(Literary Masterpieces, Volume 11)

In a comment to refer to himself, Anton Chekhov advised: “write how this youth squeezes the slave out of himself drop by drop, and how, waking up one fine morning, he feels that in his veins flows no longer the blood of a slave but that of a real man.” Alexander I. Solzhenitsyn has undergone much the same process, although cast in a much different context, and Michael Scammell’s biography of the exiled Soviet author and polemicist records the tests of character and physical ordeals which led Solzhenitsyn from an ideological position of comfortable conformity to one of uncompromising opposition.

This is a big book (1051 pages) about a person who seems larger than life; both Solzhenitsyn’s virtues and vices, almost Homeric in scope, are recorded in detail and with objectivity. In fact, Scammell prefaces his work by stating that both opponents and supporters of Solzhenitsyn will probably criticize this book. The author visited Solzhenitsyn at his Vermont estate for a week, although the biography is not authorized, and he has recorded the work habits of the reclusive Solzhenitsyn as he labors to complete his cycle of historical novels.

As befits a biography, Scammell treats Solzhenitsyn’s life chronologically, weaving biographical detail with copious background information concerning the Soviet Union and critical reaction to Solzhenitsyn’s fiction and nonfiction works. Scammell is really writing a much broader work than the title might suggest; Solzhenitsyn holds center stage, but he is also the means by which the reader is introduced to all sorts of Soviet phenomena and personalities.

Solzhenitsyn’s early life was made difficult by poverty and the fact that his social origins were of the wrong sort in proletarian times. After doing well at school, he matriculated at Rostov University to study mathematics and physics, a decision which, years later, would prove beneficial, as it saved him for a time from being sent to a hard-regime labor camp. He also studied Marxism-Leninism and, in his own words, “was carried away.” Solzhenitsyn remained a Marxist until the latter half of the 1940’s, defending Lenin while blaming Stalin for the excesses and shortcomings of the Soviet system. In April, 1940, he married his fellow student, Natalia Reshetovskaya; in June, 1941, they were graduated as the Germans invaded the Soviet Union.

In the fall, Solzhenitsyn entered the Soviet army as an enlisted man; after a series of semicomic adventures within the army bureaucracy, he completed artillery school and was commissioned an officer. For two and a half years, he fought at the front, becoming a captain in the process. He recalls that he enjoyed the privileges of an officer, an attitude which he seems now to regret, but by all accounts was popular with the men in his command. During this time, he corresponded with Nikolai Vitkevich, a friend from school and university days, who was also an officer in the Soviet army. In these letters, Solzhenitsyn criticized Stalin for his conduct of the war, and in February, 1945, he was arrested by the counterespionage service, Smersh. This arrest began an odyssey through the Soviet camp system, the gulag, which would be the basis of much of Solzhenitsyn’s fiction. After interrogations in Moscow, Solzhenitsyn worked briefly on construction projects in Moscow, then spent about three years in a Sharashka, a prisoner-staffed scientific-technical institute, housed in what was formerly a theological seminary on the outskirts of Moscow. This period of relative calm allowed Solzhenitsyn to prepare himself, mentally and physically, for the rigors of the hard-labor camp in Central Asia to which he was transferred in 1950.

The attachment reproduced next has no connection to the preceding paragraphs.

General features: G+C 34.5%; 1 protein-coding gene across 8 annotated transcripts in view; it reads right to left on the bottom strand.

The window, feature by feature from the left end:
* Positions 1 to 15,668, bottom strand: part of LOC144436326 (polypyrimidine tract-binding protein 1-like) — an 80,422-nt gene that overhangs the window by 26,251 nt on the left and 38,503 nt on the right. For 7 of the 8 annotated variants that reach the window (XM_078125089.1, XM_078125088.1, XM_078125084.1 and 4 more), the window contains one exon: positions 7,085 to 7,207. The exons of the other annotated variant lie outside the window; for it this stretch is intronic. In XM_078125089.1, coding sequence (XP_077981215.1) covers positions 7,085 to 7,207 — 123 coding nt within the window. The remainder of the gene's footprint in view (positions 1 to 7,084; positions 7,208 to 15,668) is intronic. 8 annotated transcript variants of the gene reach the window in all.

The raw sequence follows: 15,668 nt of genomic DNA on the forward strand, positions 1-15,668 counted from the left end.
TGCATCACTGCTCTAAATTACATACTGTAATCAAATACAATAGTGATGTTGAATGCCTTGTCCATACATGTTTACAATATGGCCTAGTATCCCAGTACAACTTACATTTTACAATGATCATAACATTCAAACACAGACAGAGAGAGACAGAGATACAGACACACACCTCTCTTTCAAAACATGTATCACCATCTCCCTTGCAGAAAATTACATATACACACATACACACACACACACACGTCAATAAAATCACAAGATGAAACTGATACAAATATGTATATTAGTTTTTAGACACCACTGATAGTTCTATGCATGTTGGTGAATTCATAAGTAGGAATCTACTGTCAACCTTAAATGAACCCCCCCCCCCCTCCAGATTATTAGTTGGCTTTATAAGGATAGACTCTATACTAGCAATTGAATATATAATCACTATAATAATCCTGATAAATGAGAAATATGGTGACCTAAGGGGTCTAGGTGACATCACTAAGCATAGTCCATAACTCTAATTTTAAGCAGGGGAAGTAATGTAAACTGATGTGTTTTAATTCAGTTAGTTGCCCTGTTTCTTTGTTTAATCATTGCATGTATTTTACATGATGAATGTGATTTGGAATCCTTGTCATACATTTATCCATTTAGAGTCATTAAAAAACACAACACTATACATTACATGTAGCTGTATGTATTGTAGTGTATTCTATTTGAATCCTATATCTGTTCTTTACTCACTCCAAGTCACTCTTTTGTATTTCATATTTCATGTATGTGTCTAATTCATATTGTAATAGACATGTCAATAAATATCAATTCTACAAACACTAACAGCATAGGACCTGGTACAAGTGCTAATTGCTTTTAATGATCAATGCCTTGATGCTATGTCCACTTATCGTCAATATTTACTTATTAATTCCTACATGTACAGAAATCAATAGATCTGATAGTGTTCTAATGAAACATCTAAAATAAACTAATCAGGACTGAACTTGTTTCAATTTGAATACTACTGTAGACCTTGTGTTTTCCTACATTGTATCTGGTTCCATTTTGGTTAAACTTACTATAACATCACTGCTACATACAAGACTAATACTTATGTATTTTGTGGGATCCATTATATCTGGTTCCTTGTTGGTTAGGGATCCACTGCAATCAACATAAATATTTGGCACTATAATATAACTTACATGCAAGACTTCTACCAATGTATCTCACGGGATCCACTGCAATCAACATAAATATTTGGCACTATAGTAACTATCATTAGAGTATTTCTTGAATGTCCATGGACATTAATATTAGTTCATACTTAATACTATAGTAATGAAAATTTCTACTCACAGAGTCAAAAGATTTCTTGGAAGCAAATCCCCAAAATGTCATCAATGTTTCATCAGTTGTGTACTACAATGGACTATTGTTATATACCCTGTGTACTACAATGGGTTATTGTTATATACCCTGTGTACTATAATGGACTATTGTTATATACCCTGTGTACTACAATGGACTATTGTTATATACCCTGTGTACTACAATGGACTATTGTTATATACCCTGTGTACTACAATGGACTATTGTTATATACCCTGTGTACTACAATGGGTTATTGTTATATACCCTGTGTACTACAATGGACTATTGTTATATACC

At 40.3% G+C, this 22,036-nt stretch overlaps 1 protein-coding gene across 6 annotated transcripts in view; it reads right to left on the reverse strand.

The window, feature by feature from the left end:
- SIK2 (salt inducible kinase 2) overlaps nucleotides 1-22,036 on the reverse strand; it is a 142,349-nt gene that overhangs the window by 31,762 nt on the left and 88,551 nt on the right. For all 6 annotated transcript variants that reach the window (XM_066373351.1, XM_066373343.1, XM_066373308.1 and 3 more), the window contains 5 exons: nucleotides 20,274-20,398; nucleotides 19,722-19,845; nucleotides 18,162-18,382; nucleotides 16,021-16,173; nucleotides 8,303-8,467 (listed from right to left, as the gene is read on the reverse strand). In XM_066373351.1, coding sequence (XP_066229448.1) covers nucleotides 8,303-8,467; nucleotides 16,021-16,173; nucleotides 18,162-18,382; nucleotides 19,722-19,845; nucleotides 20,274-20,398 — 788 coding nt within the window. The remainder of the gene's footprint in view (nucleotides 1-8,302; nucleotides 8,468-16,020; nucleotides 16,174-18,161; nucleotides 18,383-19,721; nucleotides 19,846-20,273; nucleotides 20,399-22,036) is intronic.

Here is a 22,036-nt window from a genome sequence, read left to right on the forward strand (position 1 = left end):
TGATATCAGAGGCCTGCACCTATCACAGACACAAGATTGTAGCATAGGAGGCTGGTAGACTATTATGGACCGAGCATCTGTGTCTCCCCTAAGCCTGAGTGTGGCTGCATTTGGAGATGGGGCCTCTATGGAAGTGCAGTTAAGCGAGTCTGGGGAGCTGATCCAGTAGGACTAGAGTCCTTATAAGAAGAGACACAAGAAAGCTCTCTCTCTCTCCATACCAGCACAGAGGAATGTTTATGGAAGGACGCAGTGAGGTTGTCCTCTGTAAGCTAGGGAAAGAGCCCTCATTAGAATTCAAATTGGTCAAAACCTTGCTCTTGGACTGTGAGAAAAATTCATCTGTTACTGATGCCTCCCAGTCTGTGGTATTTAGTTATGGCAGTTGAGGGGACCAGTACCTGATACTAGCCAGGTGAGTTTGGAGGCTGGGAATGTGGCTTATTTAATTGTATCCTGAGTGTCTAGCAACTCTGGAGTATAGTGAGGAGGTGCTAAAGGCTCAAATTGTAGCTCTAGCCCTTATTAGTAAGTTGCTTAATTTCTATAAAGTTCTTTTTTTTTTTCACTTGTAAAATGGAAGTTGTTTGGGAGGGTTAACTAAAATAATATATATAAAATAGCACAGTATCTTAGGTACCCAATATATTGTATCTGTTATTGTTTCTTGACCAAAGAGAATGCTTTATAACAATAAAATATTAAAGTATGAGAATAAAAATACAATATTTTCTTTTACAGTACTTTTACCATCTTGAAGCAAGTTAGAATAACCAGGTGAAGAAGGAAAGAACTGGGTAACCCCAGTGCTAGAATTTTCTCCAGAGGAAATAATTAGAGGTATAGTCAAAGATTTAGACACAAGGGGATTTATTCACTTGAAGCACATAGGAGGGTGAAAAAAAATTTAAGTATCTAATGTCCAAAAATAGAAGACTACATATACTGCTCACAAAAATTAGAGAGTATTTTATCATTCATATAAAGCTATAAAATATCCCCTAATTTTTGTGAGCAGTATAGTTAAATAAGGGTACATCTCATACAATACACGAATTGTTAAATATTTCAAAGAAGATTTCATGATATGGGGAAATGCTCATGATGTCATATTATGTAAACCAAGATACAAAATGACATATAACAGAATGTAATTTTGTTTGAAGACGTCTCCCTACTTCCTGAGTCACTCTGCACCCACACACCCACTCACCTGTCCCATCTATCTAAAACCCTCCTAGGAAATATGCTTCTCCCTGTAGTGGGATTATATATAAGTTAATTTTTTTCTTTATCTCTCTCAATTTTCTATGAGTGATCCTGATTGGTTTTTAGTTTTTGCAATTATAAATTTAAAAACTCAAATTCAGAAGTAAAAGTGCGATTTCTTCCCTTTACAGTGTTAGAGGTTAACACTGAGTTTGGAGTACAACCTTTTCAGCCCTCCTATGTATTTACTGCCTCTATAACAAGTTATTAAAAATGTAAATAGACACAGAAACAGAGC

Despite the privations of Solzhenitsyn’s incarceration, the period from 1945 to 1953 was a time of tremendous intellectual and spiritual growth for him. The disgraced officer began his prison career in a state of confusion, completely bewildered by the course of events, confident that a mistake had been made and would soon be rectified. As time went by and expected amnesties did not materialize, Solzhenitsyn buckled down and learned the complex routines of camp life, sometimes as a result of painful mistakes and miscalculations. He even briefly became an informer, which he later regretted and considered the low point of his prison life.

At the same time, Solzhenitsyn began his unofficial education, meeting forcibly returned émigrés, imprisoned scientists, vocal Christians, and political dissidents, all of whom began to shake his faith in Leninism. During long and free discussions, all sorts of topics were discussed: religion, Marxism, life in the West, and life in Russia before the Revolution. Solzhenitsyn gradually shed his belief in Marxism-Leninism and began his journey toward his present belief in Russian Orthodox Christianity. By the time of his release in March, 1953, Solzhenitsyn was thoroughly prison-wise and completely convinced that his survival depended solely upon his own efforts, an attitude...

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(Literary Masterpieces, Volume 11)

The Atlantic. CCLIV, September, 1984, p. 124.

Kirkus Reviews. LII, July 1, 1984, p. 625.

Los Angeles Times Book Review. September 23, 1984, p. 3.

The New Republic. CXCI, October 15, 1984, p. 35.

The New York Review of Books. XXXI, October 11, 1984, p. 13.

The New York Times Book Review. LXXXIX, October 28, 1984, p. 1.

Newsweek. CIV, December 17, 1984, p. 95.

Publishers Weekly. CCXXVI, July 13, 1984, p. 39.

Vogue. CLXXIV, September, 1984, p. 575.

The Wall Street Journal. CCIV, October 2, 1984, p. 28.